Myth 2: "Their nests in my chimney are a fire danger." Chimney swift nests are very small. Measuring just four inches across and made of a few small twigs, swift nests contain little combustible fuel, and they would not generate much heat even if they did catch fire.

If a nest were to ignite, it would probably just drop into the fireplace.

A much more dangerous fuel in chimneys is the creosote that condenses from wood smoke and adheres to the chimney walls. Annual cleaning will remove both the creosote and old swift nests. It will also keep the chimney safe for wood burning and attractive to swifts.

As intensive logging removed large snag trees from the forests, chimney swifts had to find an alternate nesting structure to survive. They found it in the chimneys adorning the houses that cropped up as settlers pressed westward. Because they were not used during the nesting season, chimneys proved to be excellent substitutes for dead trees. Chimneys also allowed swifts to expand their range into areas that were formerly unsuitable due to lack of trees.

Today some swift pairs still raise their families in natural snags. However, their primary nesting sites are chimneys.

Recent trends in heating methods, chimney construction and maintenance have again severely reduced the availability of nesting sites for swifts. Modern homes today rely much less on wood heat, and a large percentage of homes have no chimneys. Chimney caps also block swifts from many chimneys. In addition, many chimneys are now constructed with metal liners that lack the rough surfaces swifts need for roosting or attaching their nests. As a result, chimney swift numbers have been declining throughout much of their range and in most parts of Missouri since 1966.

Although some natural nest sites still exist, the survival of chimney swifts will likely depend on the continued availability of chimneys.

Chimney swifts are versatile in their habitat use as long as nest sites are available. In wooded areas, they forage for insects above the tree canopy. They also inhabit largely open areas that have scattered woods or tree lines. Chimney swifts are equally at home in urban areas, and they're easy for any homeowner or landowner to attract.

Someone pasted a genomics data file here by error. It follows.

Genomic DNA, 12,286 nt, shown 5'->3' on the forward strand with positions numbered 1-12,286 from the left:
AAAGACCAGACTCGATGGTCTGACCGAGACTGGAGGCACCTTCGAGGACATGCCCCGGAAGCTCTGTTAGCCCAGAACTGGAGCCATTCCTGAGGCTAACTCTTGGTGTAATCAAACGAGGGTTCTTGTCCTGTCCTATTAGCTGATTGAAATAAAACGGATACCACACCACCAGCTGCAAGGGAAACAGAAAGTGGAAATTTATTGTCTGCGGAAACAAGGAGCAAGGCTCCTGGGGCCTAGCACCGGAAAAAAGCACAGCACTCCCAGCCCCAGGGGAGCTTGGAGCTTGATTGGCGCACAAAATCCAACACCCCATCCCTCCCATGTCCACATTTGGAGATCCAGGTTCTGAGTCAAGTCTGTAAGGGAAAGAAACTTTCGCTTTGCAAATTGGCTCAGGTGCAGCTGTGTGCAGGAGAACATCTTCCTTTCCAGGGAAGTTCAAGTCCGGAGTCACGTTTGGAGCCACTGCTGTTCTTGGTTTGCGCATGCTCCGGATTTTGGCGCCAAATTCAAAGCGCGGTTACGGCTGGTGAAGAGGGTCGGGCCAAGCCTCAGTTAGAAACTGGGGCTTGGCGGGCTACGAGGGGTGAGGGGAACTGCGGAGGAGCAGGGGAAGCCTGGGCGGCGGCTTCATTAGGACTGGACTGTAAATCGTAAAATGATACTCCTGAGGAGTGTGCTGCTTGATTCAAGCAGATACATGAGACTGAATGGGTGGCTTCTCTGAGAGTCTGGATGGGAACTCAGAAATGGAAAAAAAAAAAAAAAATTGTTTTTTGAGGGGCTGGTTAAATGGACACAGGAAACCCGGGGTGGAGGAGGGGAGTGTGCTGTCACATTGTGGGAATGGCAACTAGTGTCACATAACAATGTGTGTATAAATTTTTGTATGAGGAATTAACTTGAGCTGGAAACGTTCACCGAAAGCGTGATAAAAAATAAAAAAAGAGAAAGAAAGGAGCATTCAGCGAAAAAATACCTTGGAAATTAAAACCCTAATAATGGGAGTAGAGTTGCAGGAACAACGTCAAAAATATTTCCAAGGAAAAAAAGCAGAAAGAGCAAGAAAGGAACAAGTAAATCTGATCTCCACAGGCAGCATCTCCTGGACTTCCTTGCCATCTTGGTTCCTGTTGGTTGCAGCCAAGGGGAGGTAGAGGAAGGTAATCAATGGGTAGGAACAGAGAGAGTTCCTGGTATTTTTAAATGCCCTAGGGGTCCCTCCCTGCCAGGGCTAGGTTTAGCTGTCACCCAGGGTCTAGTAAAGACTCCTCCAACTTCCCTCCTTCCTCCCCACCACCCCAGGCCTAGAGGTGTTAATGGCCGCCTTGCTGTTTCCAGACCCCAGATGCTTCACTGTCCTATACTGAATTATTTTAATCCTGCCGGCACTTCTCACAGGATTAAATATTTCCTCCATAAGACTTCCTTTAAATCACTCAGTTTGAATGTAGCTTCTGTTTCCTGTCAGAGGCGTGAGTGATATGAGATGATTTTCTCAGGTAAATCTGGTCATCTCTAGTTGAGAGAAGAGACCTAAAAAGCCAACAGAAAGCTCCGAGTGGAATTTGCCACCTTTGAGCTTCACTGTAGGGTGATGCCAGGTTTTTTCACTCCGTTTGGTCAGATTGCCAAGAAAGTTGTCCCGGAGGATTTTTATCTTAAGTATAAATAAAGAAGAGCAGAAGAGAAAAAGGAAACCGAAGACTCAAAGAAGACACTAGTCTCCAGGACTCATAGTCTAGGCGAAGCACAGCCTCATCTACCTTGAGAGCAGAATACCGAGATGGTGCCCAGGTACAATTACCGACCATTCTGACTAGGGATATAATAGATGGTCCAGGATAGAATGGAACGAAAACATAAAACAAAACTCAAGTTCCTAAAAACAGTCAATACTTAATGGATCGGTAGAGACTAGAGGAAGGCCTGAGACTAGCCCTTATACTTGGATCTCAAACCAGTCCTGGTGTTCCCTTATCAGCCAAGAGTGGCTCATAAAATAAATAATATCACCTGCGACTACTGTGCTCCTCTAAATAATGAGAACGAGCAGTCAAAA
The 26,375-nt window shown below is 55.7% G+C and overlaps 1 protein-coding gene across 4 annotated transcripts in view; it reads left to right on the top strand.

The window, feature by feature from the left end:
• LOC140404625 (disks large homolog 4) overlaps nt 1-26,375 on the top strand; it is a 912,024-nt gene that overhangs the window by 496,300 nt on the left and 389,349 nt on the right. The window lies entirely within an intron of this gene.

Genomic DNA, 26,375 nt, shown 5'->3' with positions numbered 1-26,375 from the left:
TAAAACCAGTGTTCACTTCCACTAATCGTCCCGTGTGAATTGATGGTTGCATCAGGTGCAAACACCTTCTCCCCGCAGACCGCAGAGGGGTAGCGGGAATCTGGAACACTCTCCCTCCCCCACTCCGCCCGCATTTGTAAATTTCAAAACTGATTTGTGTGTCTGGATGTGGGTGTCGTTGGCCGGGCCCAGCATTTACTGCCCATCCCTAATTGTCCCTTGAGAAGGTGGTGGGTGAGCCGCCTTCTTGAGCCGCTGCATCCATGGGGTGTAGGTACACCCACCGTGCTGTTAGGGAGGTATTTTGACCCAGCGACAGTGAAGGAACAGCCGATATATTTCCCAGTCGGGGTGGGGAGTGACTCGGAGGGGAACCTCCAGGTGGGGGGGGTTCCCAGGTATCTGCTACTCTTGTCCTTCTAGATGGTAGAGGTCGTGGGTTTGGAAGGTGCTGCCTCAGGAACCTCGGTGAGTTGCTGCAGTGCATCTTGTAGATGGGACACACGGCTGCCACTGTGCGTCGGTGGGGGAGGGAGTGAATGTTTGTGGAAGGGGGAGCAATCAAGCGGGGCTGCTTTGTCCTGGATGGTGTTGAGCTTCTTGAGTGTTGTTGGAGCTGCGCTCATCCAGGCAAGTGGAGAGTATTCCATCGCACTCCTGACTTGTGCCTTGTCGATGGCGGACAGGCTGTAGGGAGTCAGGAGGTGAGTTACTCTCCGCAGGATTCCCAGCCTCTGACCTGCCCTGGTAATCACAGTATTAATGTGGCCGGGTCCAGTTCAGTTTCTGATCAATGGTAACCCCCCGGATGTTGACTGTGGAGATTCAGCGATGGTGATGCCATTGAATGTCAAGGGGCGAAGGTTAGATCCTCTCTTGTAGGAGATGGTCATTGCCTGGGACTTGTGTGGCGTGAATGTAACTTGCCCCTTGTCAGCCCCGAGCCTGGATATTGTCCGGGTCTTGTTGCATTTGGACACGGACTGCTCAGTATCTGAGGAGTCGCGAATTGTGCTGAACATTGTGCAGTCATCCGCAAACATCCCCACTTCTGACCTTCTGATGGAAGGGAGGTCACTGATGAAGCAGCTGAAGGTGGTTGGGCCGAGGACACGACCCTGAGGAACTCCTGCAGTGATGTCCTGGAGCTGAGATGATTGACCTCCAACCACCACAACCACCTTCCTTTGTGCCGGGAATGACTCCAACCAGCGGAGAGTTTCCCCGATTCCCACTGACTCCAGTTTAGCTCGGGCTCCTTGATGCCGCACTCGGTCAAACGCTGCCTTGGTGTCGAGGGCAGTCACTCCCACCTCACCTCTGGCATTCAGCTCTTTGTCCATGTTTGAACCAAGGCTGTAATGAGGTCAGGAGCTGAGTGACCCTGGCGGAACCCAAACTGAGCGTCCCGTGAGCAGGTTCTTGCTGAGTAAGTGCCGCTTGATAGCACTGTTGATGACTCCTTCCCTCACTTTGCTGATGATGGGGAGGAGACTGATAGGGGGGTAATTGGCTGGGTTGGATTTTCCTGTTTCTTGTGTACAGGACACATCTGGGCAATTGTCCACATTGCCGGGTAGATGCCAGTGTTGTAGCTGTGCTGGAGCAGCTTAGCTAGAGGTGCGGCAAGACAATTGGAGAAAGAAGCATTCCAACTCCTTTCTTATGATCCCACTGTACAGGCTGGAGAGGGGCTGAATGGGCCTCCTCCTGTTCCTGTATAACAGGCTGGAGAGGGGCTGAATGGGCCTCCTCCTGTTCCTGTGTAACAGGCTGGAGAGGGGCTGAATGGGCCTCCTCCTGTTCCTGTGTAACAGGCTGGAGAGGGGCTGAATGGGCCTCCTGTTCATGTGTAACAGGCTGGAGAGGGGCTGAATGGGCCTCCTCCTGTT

Chimney swifts only eat insects and other invertebrates they catch while flying. These include beetles, flies, ants, termites, mosquitoes, moths and even spiders that are blown aloft. The swift's bill is tiny, but its mouth is wide and extends to the eyes, serving as a basket for scooping small prey from the air.

When they return to Missouri from Peru, chimney swifts look for suitable nesting sites in which to raise their single brood for the year. They need vertical shafts with an inside diameter of at least 11 inches. They seem to prefer shafts with a height or depth of at least eight feet. They attach their nests to the side of the shaft usually a few feet from the bottom.

Using their sticky saliva as glue, swifts construct a small nest of small twigs gathered in flight. The nest resembles a half saucer. Both sexes participate in nest building. Nests are about four inches across at the wall and protrude only two or three inches. Unlike some birds, swifts do not line the nest with soft materials.

Once the nest is completed, the female lays three to six (usually four or five) white eggs. The male assists with incubation, and sometimes a third bird, called a "helper," also assists with incubation and young rearing.

Hatching occurs after about 19 days. Compared with other birds of similar size, young swifts spend a long time in the nest. Their eyes do not open until they are 14 days old. Once they are 19 days old, the young begin to leave the nest and cling to the walls of the nesting shaft.

At this time, they become very vocal in begging for food when the adults arrive. They also exercise their wings in preparation for the daunting job of flying straight up. Young swifts leave the nest after 28 to 30 days.

Adult chimney swifts do not feed individual insects to the nestlings. Considering the small size of most of their prey, the parent swifts would quickly become exhausted trying to satisfy the appetites of their young. Instead, the parents collect a large ball, or bolus, of insects in a special pouch in their throat. The bolus of one Alpine swift in Europe was found to contain 600 insects. They regurgitate this ball to feed one young bird. In this way, they gorge young swifts a few times each day rather than feed them continuously the way other birds do.